Reflections on life, afterlife, and the reality of the dark, dark passage.

“Nothing in my life will be erased after I die.”

Photo by the author.

To most of you out there, I’m old. I’m so old, odds are I’ll probably die soon. You can think on that for a few seconds and move on — easy for you — but me, I’m stuck with it. I’ve had cancer — mastectomy, chemo, hair loss, radiation, the whole bit. I have high blood pressure and I’m mildly diabetic. My knees have turned to gravel and my teeth are wiggling out of my gums and escaping, one by one …

… by one.

But don’t worry, I won’t go on, I promise, since this is getting gross and you’ve probably already decided I’m a goner. If I’m going to get you to stick around for this I’m going to have to write the things that make you comfortable.

          Because, of course, it’s all about you.

You want me to be happy about dying, since I’ll be going to a better place, I’ll be free from all angst and pain, and I’ll be meeting up with all those people I’ve been missing since they passed on before me. I’ll be crossing the rainbow bridge. I’ll be going toward the light. St. Peter will be waiting for me at the Golden Gate and angels will lead me to those stupendously gorgeous places I’ve been conjuring up and dreaming about my entire earthly life. I’ll probably be beautiful. And tall.

I had a birthday a couple of weeks ago. Before it happened, I was 82. Now I’m 83. I remember my shock when I turned 80, and it pisses me off that I’m still in shock over getting this old. Why is this happening to me? What did I do to deserve this aging thing when I’m still so …

… I was going to say “young.” LOL.

I’m at that age — maybe long past it — where I should be looking forward to what happens after I die, since it looks like my life here on earth is going to be pretty sucky from here on out. Such a sad thing. Poor me!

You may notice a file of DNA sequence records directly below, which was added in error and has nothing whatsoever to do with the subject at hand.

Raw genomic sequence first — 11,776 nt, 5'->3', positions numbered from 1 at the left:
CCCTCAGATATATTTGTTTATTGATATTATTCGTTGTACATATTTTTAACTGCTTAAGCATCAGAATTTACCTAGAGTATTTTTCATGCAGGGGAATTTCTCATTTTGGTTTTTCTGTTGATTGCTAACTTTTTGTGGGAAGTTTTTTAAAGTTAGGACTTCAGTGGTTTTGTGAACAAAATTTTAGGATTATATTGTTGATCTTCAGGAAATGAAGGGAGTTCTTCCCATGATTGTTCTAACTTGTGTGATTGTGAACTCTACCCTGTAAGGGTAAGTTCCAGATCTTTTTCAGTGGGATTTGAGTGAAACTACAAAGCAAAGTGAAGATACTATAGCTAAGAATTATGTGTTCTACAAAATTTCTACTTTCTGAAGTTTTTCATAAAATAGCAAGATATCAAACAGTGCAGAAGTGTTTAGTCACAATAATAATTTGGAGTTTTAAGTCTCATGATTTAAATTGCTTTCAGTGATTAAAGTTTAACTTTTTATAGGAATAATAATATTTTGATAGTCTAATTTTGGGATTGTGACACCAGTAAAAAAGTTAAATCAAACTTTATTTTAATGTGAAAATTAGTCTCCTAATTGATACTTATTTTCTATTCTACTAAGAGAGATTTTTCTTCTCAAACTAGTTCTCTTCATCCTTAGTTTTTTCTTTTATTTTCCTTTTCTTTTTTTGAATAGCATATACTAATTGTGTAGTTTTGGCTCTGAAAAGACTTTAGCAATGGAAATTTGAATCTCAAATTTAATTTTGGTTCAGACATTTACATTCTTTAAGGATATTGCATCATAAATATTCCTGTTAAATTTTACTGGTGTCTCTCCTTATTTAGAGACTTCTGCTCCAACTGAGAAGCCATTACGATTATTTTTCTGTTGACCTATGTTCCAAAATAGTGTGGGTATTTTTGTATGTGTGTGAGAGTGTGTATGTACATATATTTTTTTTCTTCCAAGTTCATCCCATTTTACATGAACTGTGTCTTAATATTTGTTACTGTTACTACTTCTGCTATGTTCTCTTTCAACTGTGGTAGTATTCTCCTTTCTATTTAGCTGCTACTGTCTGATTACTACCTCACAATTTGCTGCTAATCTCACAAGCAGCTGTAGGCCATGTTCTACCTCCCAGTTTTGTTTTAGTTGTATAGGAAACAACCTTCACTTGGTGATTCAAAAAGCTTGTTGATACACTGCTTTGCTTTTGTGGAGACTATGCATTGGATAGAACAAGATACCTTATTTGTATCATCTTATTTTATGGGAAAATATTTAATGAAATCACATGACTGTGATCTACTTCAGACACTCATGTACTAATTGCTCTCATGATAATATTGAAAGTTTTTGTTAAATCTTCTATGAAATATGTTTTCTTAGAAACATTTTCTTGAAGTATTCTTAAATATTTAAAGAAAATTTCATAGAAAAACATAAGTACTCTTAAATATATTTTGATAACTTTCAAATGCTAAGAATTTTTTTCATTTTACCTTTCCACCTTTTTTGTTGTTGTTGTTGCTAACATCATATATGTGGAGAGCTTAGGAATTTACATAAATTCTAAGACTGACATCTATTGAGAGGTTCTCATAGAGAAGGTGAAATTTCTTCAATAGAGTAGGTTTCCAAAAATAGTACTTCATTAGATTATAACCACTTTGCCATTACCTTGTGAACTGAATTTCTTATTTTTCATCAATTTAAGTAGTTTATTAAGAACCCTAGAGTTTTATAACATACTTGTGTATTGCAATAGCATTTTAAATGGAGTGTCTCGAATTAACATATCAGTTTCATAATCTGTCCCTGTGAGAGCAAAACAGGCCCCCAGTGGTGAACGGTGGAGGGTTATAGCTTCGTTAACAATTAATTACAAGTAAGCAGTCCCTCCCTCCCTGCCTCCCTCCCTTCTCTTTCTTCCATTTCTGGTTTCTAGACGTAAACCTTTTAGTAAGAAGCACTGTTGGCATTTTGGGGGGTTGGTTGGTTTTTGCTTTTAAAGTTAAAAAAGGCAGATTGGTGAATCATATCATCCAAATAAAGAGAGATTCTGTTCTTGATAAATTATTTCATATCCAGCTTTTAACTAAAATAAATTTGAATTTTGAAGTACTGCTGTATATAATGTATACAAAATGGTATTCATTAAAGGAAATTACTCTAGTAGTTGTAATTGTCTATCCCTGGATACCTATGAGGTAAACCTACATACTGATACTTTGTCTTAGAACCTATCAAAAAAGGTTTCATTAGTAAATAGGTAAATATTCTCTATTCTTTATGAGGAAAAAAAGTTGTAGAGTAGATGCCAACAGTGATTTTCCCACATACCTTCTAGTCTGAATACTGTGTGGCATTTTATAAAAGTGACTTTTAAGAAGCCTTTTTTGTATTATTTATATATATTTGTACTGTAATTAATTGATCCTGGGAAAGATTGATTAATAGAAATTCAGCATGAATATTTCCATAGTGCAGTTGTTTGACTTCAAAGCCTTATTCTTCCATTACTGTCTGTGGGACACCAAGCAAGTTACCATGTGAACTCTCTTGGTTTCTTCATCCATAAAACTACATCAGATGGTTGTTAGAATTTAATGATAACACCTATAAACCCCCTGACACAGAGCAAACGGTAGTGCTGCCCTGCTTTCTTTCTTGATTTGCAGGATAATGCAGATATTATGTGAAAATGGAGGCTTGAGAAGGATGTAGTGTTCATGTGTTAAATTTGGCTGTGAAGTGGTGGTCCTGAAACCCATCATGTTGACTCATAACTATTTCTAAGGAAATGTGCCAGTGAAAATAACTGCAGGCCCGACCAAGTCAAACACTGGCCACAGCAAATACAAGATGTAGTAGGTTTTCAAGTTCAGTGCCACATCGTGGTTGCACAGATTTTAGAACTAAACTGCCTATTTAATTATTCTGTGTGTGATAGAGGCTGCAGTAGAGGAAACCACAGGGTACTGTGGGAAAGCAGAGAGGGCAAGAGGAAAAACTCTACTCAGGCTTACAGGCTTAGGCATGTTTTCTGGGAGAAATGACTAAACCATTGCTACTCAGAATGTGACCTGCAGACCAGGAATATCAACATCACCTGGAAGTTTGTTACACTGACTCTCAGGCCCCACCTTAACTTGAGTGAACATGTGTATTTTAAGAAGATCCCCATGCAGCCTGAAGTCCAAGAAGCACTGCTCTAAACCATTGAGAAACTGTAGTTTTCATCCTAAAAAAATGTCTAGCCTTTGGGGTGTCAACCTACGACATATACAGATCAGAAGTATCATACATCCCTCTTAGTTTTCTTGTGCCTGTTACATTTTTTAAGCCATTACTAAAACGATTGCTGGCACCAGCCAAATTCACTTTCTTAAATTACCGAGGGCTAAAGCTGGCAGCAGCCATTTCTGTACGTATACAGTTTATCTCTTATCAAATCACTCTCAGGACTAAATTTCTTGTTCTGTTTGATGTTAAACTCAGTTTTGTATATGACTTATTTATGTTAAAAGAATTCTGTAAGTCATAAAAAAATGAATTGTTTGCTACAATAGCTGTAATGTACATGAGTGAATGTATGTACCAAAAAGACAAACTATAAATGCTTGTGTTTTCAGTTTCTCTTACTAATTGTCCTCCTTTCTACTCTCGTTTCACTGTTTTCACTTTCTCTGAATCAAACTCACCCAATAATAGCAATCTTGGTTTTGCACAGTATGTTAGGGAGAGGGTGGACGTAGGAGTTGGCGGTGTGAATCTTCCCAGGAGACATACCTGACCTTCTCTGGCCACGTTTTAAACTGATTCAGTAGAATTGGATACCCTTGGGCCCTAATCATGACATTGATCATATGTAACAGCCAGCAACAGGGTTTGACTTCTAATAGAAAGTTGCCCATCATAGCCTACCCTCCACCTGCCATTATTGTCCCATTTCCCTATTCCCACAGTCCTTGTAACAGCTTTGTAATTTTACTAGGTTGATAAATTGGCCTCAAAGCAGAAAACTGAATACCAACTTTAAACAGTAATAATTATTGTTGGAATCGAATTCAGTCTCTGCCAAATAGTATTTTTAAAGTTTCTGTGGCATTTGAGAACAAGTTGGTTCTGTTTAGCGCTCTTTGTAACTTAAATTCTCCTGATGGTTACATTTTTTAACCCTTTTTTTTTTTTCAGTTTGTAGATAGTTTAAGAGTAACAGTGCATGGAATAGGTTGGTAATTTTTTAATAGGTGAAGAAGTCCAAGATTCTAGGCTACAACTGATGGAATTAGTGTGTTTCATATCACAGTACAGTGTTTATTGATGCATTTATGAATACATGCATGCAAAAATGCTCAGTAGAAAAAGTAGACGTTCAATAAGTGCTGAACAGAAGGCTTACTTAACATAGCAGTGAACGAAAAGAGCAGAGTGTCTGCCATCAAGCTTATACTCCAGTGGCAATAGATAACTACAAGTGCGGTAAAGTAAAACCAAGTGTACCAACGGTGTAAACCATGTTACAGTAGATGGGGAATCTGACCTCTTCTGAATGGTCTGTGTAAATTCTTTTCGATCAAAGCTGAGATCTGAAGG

I can hear those of you who know me laughing out loud. You know I don’t believe any of that claptrap. You know I don’t believe in Heaven or Hell or Hades or Purgatory or the Underworld or the Netherworld or anything having to do with an afterlife.

Once I close my eyes that final time and take my last breath, my brain will stop functioning and any thoughts, any memories, anything stored in that wrinkly mottled gray matter will disappear.

I will be gone.

          But I will have left a life behind.

It’s that life I care more about, and it can’t help but be diminished when the emphasis is on an afterlife. If I lived my life as if any mistakes will be rectified in the life that comes after, as if any pain I’ve felt, any anguish I’ve caused, any embarrassment will be dealt with or forgiven, it lets me off the hook.

Nothing in my life will be erased after I die. I’m responsible for every bit of it. My triumphs, my disappointments, my mistakes are mine and mine alone. If I’ve hurt other people, it’s on me. If I’ve made some lives better, I just hope they spell my name right. (Ba-da-boom.)

I love believing there’s nothing left when I die. It frees me to try to live a worthy life. It obligates me to try to live a worthy life. It makes my life far more important if I believe this is all there is. And it makes it far more interesting. If I don’t have to dwell on what comes next I can live this life to the fullest. And I have.

So you can stop feeling sorry for me because I’m so damned old, and maybe help me celebrate this long life. This long, long life.

How about it?

And, as always, gifts are appreciated.



Ramona Grigg is a long-time columnist, essayist, and blogger published in several countries’ versions of Huff Post, as well as many other places. Her political blog, Ramona’s Voices, ran for ten years, starting on Barack Obama’s Inauguration Day in 2009. She is now the editor of the online journal Indelible Ink.




Featured image: Andrea Mantegna, “Camera degli Sposi,” fresco, 1465–1474 (ceiling detail), Palazzo Ducale, Mantua. Wikimedia.